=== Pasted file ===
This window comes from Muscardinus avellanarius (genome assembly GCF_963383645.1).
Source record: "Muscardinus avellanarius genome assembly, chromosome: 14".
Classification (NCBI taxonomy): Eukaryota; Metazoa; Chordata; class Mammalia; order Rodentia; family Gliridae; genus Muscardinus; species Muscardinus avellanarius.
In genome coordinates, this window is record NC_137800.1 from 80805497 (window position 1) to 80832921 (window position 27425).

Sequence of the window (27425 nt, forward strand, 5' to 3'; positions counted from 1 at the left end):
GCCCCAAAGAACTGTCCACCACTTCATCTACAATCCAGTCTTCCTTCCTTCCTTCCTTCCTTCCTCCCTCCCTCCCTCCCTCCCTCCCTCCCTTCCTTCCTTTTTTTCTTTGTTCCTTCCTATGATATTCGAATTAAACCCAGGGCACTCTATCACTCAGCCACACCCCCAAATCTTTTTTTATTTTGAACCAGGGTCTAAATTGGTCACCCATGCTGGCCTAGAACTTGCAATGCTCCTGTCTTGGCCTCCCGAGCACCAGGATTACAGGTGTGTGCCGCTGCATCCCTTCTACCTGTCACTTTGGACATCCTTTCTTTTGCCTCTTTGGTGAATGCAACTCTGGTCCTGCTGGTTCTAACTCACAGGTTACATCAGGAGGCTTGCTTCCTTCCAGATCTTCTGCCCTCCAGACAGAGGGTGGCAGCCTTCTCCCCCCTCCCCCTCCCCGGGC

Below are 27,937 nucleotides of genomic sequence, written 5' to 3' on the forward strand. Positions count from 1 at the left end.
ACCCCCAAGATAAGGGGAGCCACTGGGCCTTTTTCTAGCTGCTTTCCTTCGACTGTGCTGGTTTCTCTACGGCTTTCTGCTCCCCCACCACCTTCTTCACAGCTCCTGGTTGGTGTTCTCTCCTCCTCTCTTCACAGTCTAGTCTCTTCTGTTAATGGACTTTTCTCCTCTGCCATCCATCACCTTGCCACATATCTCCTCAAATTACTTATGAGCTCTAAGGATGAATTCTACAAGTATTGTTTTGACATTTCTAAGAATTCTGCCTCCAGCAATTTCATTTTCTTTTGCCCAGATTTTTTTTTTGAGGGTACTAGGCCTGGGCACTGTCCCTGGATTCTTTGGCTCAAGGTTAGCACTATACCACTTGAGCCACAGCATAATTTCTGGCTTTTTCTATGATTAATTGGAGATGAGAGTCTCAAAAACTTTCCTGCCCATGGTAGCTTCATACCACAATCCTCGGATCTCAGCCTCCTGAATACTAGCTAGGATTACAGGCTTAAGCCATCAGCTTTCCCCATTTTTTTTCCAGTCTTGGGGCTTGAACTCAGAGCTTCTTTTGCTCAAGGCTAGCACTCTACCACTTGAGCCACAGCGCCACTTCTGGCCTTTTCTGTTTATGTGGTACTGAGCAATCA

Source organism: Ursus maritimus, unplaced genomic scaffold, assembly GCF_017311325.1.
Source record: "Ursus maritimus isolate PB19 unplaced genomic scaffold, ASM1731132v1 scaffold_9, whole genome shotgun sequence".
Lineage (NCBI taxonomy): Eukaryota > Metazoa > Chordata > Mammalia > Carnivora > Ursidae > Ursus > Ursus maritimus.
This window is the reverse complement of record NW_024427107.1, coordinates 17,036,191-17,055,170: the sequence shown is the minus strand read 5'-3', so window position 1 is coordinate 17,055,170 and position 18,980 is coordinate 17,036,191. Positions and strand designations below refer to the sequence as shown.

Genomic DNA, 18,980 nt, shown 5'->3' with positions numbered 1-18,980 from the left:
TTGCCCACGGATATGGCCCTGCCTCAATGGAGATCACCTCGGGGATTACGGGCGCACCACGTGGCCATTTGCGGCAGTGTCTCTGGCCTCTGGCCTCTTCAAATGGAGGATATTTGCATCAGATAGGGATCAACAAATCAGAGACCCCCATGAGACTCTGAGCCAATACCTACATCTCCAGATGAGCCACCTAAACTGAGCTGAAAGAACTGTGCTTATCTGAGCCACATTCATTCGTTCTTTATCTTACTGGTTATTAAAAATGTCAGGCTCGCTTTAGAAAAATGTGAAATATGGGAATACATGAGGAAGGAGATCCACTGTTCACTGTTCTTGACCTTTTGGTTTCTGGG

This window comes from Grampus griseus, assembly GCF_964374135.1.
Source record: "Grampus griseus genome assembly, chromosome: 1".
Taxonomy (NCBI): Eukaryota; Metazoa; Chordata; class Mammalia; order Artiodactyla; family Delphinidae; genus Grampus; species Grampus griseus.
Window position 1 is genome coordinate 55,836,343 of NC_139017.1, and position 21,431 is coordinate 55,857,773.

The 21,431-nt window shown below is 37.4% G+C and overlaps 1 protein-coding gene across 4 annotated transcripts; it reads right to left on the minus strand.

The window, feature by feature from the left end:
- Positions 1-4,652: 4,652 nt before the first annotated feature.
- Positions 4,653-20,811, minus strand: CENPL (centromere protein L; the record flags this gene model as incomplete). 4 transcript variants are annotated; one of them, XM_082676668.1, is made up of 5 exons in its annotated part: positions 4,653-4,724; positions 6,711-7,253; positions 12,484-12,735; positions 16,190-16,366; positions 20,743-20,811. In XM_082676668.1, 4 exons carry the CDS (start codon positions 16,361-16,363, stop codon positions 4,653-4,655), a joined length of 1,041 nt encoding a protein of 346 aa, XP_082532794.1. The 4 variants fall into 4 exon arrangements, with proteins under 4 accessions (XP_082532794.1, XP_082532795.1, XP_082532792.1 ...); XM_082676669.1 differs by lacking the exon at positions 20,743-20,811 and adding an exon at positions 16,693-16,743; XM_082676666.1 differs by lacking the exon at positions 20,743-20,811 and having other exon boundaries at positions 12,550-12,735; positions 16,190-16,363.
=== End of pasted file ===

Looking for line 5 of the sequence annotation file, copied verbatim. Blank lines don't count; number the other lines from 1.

Sequence of the window (27425 nt, forward strand, 5' to 3'; positions counted from 1 at the left end):